Revised from "Is this source or information good?" Accessed 3/27/2020. https://library.csuchico.edu/help/source-or-information-good
CRAAP Test Video - by OU librarian Beth Wallis
From the University of Waterloo, Center for Teaching ExcellenceSelf-Directed Learning: A Four-Step Process
Learning independently can be challenging, even for the brightest and most motivated students. As a means of better understanding the processes involved in this mode of study, this Teaching Tip outlines key components of four key stages to independent learning, known as self-directed learning: being ready to learn, setting learning goals, engaging in the learning process, and evaluating learning.
Step 1: Assess readiness to learn
Students need various skills and attitudes towards learning for successful independent study. This step involves students conducting a self-evaluation of their current situation, study habits, family situation, and support network both at school and at home and also involves evaluating past experiences with independent learning. For a detailed Learning Skills Assessment Tool, read our Readiness to Learn Teaching Tip. Signs of readiness for self-directed learning include being autonomous, organised, self-disciplined, able to communicate effectively, and able to accept constructive feedback and engage in self-evaluation and self-reflection.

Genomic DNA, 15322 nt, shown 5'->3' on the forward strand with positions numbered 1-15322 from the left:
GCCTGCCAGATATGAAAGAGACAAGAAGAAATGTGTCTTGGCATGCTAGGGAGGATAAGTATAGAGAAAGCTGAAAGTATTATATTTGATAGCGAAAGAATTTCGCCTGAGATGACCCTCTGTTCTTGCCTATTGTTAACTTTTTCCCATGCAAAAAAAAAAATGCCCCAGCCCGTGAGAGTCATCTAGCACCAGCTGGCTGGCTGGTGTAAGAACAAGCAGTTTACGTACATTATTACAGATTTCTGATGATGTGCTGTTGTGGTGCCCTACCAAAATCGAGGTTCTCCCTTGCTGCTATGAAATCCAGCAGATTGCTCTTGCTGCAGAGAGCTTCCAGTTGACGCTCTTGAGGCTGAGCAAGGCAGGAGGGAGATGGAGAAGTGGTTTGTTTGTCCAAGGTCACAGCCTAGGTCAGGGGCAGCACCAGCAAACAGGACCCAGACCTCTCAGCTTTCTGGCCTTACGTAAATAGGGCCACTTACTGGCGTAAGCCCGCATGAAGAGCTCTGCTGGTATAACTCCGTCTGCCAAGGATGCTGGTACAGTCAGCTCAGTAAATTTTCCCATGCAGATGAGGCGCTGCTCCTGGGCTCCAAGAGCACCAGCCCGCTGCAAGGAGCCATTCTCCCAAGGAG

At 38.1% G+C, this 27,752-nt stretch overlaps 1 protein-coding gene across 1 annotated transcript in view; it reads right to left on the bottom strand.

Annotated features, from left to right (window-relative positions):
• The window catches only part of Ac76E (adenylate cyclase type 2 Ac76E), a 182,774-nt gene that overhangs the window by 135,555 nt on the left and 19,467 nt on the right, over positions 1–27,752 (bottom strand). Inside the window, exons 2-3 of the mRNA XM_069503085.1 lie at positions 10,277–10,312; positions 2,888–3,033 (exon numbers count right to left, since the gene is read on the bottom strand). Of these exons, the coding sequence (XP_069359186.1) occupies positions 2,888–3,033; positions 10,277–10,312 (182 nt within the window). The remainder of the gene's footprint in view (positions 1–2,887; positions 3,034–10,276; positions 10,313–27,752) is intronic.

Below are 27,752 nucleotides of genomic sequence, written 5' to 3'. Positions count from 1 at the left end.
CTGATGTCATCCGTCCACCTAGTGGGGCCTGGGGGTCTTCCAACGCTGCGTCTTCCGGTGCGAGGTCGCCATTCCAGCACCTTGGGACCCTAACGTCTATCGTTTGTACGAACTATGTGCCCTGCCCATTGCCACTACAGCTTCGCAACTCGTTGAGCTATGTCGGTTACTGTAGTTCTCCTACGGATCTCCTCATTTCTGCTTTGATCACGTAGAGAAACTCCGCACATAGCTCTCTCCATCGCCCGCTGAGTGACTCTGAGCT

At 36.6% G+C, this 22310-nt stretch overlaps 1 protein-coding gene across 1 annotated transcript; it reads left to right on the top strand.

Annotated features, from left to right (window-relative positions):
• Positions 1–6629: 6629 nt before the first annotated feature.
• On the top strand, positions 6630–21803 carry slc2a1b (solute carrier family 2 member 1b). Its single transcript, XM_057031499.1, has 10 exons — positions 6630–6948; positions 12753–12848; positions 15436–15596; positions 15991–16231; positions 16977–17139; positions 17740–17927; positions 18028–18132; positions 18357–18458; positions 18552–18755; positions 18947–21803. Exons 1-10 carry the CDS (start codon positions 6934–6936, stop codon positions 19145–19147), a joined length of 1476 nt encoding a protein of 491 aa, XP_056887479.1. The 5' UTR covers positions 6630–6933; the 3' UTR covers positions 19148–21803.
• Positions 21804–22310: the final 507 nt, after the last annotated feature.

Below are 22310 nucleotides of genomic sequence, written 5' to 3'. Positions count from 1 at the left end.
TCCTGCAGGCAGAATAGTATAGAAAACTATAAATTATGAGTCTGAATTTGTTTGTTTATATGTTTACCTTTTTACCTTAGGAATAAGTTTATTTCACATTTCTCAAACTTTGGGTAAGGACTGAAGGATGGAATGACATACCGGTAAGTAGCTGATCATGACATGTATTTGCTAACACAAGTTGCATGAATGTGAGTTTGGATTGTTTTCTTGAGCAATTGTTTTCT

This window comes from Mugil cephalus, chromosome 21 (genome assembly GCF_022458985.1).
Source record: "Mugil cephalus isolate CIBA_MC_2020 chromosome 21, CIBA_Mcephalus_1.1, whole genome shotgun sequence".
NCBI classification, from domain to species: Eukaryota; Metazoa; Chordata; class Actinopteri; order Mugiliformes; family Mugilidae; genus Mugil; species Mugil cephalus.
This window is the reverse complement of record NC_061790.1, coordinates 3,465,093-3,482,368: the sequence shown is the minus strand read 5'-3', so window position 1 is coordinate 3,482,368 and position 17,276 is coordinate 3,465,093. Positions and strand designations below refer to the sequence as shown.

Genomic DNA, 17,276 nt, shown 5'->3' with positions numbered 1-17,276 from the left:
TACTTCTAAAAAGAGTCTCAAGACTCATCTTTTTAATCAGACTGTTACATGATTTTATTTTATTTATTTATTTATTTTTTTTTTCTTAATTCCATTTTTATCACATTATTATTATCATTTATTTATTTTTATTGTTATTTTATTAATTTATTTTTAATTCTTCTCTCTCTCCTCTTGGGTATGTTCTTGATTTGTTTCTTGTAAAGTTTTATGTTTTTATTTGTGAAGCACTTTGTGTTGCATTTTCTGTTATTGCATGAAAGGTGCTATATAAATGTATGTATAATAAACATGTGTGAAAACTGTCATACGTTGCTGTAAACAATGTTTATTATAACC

Step 2: Set learning goals